Alex Y. FongTruTag Technologies Inc, USA
For outstanding achievements and leadership in a wide range of complex projects in life sciences and instrumentation, technical product development, marketing and sales, and for excellence in leadership in OSA and the Florida Photonics Cluster.
“You might not get rich (or you might), but it won’t be boring,” says Alexandre (Alex) Fong. “Be patient with it and yourself,” he continues, giving advice to anyone thinking of going into science. This advice comes from his own persistence in finding his place in the science world early in his career. In high school, he was a soloist in jazz bands and thought he would have a career in music. His music teacher, Ken Foster, gave him the confidence to explore his interests, teaching him that he had a skill that people would appreciate and may even pay him to do. Recognizing that music could be a risky career path, he decided to try another interest: mechanical engineering.
Alex was accepted into a mechanical engineering program but quickly learned that their day-to-day work was not what he was seeking. He began to investigate other options and found that computational models, optics, and lasers were a much more appealing career path, at least for the near term. Moving into this new career path, he was initially intimidated: “After all, it felt audacious to ask to be in the company of these math and science wizzes. They looked prepared to understand the thoughts of Einstein and Heisenberg. Who was I after all? This was just a hobby or interest...However, I just figured, ‘well, if I flunk out at least I flunked out of [something] that everyone agrees is pretty tough.’” Even after finding the right field, there were still decisions to be made. “At one point in graduate school my supervisor asked me what I wanted to do after I finished. I said I wasn’t sure but probably continue in academia and eventually become a professor. Maybe he noticed my lack of commitment or enthusiasm, so he suggested I try working for him part-time [at his spin-off company]. I hadn’t considered industry as an option for a physicist until then. You don’t typically see an ad in the classifieds ‘hiring physicists’ at least not in Canada…So I ended up becoming an engineer after all but working in optical system design and testing.” Through many years of trial and error, Alex was able to find a career that fit.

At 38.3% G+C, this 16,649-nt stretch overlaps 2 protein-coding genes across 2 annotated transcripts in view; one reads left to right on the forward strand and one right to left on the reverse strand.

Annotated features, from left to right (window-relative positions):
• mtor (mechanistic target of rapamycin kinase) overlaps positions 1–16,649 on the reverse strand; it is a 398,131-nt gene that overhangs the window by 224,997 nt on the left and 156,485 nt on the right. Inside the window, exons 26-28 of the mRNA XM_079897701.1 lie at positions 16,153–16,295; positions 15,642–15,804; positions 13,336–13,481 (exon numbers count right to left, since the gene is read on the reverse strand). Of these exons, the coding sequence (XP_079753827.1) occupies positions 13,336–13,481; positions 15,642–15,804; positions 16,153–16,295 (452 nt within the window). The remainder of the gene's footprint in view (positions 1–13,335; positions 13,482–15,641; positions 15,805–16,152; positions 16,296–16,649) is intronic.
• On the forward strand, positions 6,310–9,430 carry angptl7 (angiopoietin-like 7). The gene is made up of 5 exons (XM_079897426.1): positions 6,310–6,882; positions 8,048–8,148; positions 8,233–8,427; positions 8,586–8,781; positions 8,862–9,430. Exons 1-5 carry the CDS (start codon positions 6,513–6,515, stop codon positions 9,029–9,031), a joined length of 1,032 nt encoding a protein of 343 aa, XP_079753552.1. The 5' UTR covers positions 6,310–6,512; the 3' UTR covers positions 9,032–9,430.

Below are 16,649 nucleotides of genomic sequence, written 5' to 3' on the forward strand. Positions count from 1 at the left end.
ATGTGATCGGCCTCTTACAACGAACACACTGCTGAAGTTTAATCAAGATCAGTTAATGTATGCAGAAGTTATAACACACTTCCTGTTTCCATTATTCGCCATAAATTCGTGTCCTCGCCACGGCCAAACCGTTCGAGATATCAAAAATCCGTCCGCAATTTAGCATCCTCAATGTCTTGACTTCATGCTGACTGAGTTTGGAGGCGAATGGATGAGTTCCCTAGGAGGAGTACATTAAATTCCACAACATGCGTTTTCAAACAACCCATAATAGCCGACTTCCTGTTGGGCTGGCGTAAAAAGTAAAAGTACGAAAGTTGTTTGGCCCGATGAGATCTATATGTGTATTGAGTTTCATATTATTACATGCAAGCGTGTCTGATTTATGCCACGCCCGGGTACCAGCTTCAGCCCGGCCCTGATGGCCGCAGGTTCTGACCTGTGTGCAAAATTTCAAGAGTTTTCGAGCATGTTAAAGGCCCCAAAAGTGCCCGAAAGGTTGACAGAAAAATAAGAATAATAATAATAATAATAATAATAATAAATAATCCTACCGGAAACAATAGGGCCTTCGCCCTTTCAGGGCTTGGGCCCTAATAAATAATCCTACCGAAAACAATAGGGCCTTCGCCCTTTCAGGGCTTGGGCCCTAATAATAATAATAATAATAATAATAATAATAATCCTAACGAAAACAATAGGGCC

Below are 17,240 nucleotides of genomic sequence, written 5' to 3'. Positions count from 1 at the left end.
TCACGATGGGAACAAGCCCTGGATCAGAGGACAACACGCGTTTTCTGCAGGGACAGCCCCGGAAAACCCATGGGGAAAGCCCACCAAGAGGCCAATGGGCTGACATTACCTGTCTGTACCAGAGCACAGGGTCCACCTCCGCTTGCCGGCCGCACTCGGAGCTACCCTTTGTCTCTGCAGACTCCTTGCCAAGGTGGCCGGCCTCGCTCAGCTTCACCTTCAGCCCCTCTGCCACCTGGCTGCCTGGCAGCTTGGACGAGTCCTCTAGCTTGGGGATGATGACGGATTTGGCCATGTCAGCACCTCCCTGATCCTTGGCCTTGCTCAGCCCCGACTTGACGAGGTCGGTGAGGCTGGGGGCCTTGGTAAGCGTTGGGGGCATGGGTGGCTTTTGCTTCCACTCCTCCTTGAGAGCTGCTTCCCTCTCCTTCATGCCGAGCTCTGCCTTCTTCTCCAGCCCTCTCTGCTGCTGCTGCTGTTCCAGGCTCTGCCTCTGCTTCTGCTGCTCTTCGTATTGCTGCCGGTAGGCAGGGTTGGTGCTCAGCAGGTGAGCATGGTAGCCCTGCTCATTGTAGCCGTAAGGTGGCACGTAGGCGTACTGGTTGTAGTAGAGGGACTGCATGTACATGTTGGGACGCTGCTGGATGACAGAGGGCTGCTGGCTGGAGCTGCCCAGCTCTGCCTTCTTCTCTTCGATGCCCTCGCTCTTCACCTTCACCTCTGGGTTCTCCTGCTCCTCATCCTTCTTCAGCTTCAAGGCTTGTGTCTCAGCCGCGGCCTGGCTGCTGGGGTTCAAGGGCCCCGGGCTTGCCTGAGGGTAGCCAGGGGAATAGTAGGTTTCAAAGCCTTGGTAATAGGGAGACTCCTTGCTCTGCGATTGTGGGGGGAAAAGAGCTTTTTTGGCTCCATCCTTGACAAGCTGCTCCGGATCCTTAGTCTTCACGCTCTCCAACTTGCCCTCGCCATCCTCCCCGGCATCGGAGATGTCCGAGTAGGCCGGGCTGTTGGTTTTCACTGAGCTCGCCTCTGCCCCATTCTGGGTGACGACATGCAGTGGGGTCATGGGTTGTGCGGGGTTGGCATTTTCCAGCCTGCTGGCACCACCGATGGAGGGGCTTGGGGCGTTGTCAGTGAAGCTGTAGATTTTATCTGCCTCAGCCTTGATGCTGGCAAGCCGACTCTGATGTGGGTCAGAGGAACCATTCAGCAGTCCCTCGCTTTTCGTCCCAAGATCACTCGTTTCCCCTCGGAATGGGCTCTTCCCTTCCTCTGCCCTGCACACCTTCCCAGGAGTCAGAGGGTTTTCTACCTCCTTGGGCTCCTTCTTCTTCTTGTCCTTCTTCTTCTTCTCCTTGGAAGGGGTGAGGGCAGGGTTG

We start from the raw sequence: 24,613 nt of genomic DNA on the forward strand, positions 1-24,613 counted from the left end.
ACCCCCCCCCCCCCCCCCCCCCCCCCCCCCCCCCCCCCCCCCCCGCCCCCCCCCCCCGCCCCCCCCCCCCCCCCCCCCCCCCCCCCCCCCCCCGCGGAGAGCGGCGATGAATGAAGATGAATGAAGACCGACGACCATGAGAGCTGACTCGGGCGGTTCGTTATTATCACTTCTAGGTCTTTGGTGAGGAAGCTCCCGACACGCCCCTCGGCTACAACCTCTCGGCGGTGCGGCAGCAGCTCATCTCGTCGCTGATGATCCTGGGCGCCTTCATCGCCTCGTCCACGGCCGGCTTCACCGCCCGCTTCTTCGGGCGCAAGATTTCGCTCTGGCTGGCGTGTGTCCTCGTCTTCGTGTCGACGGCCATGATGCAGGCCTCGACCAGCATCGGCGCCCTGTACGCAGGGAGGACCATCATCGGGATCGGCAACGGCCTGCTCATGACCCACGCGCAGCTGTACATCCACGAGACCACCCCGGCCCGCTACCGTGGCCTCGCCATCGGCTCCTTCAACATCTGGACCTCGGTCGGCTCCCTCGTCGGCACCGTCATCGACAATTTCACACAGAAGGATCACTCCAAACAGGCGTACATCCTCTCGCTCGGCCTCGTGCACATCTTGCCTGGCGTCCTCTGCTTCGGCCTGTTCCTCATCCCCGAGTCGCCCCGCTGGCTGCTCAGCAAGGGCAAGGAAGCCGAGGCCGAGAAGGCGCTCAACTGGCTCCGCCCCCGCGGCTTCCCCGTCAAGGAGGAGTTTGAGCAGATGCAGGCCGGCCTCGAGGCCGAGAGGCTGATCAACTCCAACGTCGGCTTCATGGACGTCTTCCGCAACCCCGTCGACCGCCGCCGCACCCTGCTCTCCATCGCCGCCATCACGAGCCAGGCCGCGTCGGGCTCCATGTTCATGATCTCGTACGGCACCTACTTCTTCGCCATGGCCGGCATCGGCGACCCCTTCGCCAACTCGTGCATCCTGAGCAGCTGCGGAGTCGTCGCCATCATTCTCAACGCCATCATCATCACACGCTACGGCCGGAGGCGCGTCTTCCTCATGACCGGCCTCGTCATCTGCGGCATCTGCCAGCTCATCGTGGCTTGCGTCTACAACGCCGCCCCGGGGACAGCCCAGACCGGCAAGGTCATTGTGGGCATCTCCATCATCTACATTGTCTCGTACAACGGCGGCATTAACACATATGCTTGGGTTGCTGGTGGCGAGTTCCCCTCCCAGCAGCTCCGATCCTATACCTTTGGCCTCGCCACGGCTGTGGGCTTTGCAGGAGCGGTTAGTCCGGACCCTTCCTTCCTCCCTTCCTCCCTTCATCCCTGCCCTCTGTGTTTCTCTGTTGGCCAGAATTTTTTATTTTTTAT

Today, he finds that his early interest in music was not so far from where he ended up. There are a lot of connections between music and science. “The obvious is the mathematical constructs, but it’s more than that. It’s what you do with those basic or first principles. As in jazz, there are scales and harmonies which set the framework, but the real task is putting all that together to improvise a melody or answer a question or solve a problem. It’s that marriage of technical ability and creativity that’s common.” He uses this creativity to solve problems in the field. When the path to solving a problem becomes clear, Alex finds his happiest moments. “One needs time to think through it all. Once you have that mapped out, then the fun begins.” In these moments, he finds that a spirit of creativity often leads to breakthroughs and innovations.
He spends much of his day in spectral imaging, where the accessibility of very sophisticated machine learning algorithms and AI is allowing him to “cross that last mile” of making vast amounts of data useable. “We are finally able to render the information from cameras in an intuitive manner that can easily be interpreted by laypeople. It’s a really great time for optics and photonics…As a scientific field and industry, it has made incredible contributions to understanding the universe and improving the quality of life for society.”
Photo Credit: Alex Fong
Profile written by Samantha Hornback